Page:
The dynamics of overall incomes of Kyiv residents are even worse. On average in Ukraine the aggregate incomes per household in 2012 grew by 19.4% compared to 2010, while in Kyiv this figure was only 9.6%. One of the reasons for this is the decrease in business activity mentioned above. Over two years incomes from entrepreneurial activity in the overall structure of aggregate resources of households in Kyiv fell from 8% to 2.2%. The explanation clearly lies in the new tax code and all the travails that go with it. In truth, the decrease in these aggregate figures across Ukraine was only 2.1% from 6.2% to 4.1%, meaning that Kyiv has fallen from the leader in terms of business to an underdog.
The changes that transpired were followed by changes in the structures of expenses. In 2009 the share of expenses on foodstuffs and non-alcoholic beverages in the total expenses of households in Kyiv were 38.8%. By 2012 this figure had reached 44.3%. The share of expenses on rent and utilities over this same period grew from 8.3% to 11.3%. Living in the Ukrainian capital is clearly becoming more expensive faster then the incomes of Kyiv residents are rising.
Worth noting separately is the cost of healthcare in Kyiv. While the city authorities often speak positively about this indicator, a detailed look at the official statistics ruins the pretty picture they paint. For example, out-patient clinics that are opening in Kyiv are becoming inexhaustible sources of public relations. Indeed, in 2011-2012 a total of 119 such points were opened and their total number increased from 467 in 2010 to 586 in 2012. While this appears to be a huge success, it is only in appearance. Indeed, the increase in the planned number of all out-patient clinics over this period was negligible from 83,300 to 85,700 and visits per shift per 10,000 from 302 to 306. Moreover, in Kyiv six fully functional medical institutions were shut down, the number of hospital beds was reduced from 30,000 to 29,600 and by 109 to 105 per 10,000 patients. Also, the number of doctors per 10,000 patients fell from 84 to 82, and nurses from 114 to 111. While the changes seem negligible in absolute figures, the population in Kyiv grew and the city authorities did not even think there was a need to increase the number of doctors.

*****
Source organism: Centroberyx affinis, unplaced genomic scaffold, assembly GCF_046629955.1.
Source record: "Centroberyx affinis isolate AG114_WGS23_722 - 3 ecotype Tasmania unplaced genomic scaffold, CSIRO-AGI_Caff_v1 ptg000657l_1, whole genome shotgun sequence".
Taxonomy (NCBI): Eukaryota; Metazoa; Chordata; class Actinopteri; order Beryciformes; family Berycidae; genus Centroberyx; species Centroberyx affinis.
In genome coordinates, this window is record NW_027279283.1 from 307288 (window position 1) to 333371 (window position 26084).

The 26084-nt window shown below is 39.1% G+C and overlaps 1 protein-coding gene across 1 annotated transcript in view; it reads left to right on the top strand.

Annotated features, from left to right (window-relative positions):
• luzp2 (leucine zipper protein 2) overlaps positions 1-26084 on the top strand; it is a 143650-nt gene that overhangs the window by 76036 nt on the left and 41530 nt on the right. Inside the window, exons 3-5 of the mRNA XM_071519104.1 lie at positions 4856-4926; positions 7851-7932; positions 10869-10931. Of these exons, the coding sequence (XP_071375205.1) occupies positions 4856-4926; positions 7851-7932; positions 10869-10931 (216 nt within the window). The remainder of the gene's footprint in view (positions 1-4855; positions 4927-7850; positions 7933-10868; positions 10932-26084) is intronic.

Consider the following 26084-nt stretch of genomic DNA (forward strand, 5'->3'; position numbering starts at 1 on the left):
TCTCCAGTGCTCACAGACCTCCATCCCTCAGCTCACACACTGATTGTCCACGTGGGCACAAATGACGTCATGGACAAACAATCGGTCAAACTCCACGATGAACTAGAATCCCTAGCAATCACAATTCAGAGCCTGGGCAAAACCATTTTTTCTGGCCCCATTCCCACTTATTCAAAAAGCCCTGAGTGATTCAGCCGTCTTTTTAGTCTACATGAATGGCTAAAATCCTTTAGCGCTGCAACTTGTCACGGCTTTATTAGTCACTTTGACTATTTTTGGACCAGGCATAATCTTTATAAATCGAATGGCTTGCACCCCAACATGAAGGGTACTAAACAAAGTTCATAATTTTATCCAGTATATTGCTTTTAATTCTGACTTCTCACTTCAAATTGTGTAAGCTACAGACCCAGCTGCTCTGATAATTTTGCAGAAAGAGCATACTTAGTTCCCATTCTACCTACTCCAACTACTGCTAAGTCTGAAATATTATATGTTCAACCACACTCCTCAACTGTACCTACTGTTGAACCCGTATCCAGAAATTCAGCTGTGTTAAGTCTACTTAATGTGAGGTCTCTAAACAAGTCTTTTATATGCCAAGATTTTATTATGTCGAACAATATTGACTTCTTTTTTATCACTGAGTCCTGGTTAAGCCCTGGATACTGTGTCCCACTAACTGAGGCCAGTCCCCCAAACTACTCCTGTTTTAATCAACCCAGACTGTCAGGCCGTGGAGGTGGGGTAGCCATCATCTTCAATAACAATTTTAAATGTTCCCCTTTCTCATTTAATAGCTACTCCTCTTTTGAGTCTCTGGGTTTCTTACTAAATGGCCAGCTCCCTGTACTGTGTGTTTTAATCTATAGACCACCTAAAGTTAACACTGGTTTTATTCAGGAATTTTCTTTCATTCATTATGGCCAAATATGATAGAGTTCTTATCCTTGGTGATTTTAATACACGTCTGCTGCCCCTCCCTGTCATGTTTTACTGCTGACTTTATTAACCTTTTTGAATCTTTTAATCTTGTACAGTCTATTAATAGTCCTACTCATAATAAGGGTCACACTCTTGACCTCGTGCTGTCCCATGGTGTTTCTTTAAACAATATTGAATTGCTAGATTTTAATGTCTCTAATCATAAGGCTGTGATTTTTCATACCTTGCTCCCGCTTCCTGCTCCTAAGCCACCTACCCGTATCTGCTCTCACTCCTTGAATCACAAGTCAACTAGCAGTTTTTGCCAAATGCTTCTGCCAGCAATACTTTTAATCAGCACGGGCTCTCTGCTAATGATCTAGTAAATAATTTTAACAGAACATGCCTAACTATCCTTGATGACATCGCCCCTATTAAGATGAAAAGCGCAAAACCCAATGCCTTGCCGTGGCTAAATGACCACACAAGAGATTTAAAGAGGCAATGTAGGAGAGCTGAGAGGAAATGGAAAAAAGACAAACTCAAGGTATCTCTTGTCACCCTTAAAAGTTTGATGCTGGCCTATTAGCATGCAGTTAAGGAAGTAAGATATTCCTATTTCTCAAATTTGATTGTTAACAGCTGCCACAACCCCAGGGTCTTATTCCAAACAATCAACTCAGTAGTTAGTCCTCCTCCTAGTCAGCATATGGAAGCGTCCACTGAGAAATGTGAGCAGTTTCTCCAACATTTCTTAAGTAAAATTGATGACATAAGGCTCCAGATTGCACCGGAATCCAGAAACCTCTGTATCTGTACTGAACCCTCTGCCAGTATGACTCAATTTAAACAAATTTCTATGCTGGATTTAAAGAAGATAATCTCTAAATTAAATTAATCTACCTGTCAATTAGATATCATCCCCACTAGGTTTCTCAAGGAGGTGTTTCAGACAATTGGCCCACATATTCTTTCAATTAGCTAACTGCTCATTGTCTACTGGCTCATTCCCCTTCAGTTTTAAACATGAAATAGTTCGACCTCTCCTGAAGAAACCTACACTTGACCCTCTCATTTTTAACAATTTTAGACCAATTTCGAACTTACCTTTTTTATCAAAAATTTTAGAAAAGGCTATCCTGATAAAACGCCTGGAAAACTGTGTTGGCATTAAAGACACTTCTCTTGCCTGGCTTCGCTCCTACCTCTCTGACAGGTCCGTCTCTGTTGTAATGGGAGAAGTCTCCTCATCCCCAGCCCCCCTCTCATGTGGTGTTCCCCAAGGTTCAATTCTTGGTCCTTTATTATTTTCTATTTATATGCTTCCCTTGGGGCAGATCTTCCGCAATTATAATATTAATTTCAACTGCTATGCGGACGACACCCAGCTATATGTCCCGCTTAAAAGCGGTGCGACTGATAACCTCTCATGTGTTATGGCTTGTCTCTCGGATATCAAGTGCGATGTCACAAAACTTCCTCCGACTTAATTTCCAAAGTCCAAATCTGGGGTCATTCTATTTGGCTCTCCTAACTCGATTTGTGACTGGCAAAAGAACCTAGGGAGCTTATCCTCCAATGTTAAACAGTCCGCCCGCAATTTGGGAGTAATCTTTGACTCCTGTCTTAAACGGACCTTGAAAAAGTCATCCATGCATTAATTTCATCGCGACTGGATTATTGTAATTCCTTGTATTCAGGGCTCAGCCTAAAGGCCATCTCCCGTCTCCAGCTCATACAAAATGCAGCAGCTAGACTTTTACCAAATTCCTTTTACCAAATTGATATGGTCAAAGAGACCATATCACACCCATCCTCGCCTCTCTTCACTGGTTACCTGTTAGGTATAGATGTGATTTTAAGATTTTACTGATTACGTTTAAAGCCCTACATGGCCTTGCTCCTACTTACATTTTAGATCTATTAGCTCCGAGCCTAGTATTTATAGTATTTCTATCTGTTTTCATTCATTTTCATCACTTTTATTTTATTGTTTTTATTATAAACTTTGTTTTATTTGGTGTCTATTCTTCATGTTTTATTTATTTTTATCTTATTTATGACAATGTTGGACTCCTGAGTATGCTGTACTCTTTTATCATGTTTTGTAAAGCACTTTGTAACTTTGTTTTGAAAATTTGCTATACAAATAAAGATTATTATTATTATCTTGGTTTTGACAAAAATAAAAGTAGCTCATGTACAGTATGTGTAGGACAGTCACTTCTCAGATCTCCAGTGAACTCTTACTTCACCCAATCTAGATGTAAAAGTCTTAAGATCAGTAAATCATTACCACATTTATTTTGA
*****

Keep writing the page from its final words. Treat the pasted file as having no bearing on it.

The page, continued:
Finally, here is one last piece of stats. In the 2008/2009 academic year 593,300 students accredited at the levels 3 and 4 studied in higher learning institutions in Kyiv. In 2012-2013 this figure fell to 441,900, while the number of colleges increased from 68 to 72.
All of the above statistics paint a very interesting picture. From a city that drew Ukrainians that sought more prosperous life, Kyiv is becoming a city of dashed hopes. The same goes for favorable conditions for starting up and developing a private business. Taking into account the cost of accommodation in Kyiv, run-of-the-mill oblast centers are no longer considered to be economic provinces in terms of future prospects and incomes. Perhaps this was meant to be, but then it is interesting which city will occupy the place of the country’s business hub.Printable version